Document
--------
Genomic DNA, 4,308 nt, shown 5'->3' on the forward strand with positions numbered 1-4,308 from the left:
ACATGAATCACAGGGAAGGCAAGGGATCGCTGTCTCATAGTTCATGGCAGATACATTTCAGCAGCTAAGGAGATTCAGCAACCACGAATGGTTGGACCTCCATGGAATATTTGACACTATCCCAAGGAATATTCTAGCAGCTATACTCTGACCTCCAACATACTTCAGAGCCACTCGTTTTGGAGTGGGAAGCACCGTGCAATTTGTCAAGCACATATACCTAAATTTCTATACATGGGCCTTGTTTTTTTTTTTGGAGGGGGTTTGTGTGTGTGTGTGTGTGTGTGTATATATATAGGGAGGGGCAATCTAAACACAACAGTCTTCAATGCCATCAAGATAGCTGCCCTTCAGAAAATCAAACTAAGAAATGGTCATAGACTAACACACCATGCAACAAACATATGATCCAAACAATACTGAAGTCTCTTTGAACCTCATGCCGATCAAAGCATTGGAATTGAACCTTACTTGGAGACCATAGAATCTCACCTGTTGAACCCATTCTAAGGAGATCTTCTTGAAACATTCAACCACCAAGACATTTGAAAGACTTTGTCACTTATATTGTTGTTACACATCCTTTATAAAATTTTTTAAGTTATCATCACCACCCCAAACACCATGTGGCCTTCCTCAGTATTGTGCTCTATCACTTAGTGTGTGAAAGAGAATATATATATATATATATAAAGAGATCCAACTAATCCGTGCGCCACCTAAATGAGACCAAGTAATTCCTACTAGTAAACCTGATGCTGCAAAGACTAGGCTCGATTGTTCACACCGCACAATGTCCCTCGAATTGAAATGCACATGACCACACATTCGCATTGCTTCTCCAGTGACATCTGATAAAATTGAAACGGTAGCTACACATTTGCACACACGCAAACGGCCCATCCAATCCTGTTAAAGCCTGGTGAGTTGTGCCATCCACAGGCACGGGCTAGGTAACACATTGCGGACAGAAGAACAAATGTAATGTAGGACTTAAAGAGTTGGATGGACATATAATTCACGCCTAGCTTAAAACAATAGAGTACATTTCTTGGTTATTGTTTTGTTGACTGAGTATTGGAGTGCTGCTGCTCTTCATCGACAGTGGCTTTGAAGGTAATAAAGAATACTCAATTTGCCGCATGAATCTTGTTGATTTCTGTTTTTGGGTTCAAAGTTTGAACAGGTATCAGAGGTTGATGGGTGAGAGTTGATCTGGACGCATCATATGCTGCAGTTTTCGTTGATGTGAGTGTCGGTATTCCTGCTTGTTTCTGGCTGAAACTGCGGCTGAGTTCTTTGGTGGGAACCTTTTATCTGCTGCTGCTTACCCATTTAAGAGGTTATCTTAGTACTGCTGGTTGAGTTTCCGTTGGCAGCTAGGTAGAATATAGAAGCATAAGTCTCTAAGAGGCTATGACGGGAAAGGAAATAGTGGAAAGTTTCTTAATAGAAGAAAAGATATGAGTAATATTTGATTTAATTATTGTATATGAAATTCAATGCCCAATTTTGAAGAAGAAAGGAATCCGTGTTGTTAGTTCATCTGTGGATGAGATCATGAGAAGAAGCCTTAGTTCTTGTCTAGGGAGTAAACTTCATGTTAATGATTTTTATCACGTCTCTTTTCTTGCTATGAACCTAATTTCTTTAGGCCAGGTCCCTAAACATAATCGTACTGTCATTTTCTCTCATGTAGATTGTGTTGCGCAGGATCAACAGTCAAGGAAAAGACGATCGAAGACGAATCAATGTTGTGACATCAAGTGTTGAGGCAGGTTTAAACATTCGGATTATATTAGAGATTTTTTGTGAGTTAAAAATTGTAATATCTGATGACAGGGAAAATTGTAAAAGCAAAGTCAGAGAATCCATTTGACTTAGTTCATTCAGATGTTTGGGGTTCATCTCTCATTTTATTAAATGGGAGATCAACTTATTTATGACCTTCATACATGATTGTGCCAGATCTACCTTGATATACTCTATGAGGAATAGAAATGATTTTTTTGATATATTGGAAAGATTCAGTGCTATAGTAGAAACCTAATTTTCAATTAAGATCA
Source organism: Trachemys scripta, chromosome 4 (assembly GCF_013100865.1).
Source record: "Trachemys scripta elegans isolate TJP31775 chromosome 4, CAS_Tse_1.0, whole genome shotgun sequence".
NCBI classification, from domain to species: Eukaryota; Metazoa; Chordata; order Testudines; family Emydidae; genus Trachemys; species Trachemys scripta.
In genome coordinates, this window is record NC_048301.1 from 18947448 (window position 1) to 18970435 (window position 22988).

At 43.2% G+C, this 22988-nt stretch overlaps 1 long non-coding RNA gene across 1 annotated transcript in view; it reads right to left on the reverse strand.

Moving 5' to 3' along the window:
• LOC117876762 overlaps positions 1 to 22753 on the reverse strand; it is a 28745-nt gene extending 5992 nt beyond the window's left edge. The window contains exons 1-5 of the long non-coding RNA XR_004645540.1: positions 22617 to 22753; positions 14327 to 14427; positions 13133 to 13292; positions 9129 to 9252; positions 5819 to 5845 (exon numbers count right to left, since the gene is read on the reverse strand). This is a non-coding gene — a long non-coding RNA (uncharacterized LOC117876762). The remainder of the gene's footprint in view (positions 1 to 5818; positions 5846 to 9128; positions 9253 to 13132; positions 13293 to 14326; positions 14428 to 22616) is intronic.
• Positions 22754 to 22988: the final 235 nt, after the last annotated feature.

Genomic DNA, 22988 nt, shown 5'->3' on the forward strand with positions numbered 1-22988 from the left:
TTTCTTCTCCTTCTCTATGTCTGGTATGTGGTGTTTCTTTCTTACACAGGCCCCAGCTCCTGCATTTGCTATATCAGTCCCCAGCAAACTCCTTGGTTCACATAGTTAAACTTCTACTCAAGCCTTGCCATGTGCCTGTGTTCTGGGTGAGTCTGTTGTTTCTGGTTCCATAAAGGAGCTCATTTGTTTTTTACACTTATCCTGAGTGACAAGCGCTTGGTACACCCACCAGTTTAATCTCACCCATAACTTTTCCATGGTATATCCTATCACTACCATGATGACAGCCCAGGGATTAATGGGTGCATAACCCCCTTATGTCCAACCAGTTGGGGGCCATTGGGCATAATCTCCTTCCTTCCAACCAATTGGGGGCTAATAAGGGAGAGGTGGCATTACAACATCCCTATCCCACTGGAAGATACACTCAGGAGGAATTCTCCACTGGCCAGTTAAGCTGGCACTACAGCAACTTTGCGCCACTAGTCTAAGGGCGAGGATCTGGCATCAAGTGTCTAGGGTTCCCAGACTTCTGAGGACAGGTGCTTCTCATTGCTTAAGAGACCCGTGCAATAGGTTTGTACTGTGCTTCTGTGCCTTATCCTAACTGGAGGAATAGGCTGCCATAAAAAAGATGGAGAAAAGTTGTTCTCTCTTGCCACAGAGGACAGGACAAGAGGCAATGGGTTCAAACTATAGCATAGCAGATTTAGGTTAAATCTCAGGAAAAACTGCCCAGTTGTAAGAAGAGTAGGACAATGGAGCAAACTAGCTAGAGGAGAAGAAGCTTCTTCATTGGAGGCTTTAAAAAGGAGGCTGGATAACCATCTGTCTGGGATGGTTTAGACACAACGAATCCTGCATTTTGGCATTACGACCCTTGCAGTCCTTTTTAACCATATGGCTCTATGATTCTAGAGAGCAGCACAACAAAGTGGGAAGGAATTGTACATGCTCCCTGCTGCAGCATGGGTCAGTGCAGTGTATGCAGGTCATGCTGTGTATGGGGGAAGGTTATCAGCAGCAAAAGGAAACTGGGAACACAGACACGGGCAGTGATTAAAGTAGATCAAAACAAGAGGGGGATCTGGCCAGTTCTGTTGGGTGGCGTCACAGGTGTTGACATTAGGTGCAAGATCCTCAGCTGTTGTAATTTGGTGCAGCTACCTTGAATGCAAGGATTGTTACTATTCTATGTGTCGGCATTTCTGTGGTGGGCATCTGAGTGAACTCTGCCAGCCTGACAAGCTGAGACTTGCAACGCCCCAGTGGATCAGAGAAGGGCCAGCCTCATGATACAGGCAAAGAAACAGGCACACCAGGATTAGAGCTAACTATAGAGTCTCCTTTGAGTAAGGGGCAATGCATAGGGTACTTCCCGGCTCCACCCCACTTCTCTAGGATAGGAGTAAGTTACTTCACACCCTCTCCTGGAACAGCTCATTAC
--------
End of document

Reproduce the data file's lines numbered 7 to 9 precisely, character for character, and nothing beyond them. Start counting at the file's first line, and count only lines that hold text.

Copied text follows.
At 43.2% G+C, this 22988-nt stretch overlaps 1 long non-coding RNA gene across 1 annotated transcript in view; it reads right to left on the reverse strand.

Moving 5' to 3' along the window:
• LOC117876762 overlaps positions 1 to 22753 on the reverse strand; it is a 28745-nt gene extending 5992 nt beyond the window's left edge. The window contains exons 1-5 of the long non-coding RNA XR_004645540.1: positions 22617 to 22753; positions 14327 to 14427; positions 13133 to 13292; positions 9129 to 9252; positions 5819 to 5845 (exon numbers count right to left, since the gene is read on the reverse strand). This is a non-coding gene — a long non-coding RNA (uncharacterized LOC117876762). The remainder of the gene's footprint in view (positions 1 to 5818; positions 5846 to 9128; positions 9253 to 13132; positions 13293 to 14326; positions 14428 to 22616) is intronic.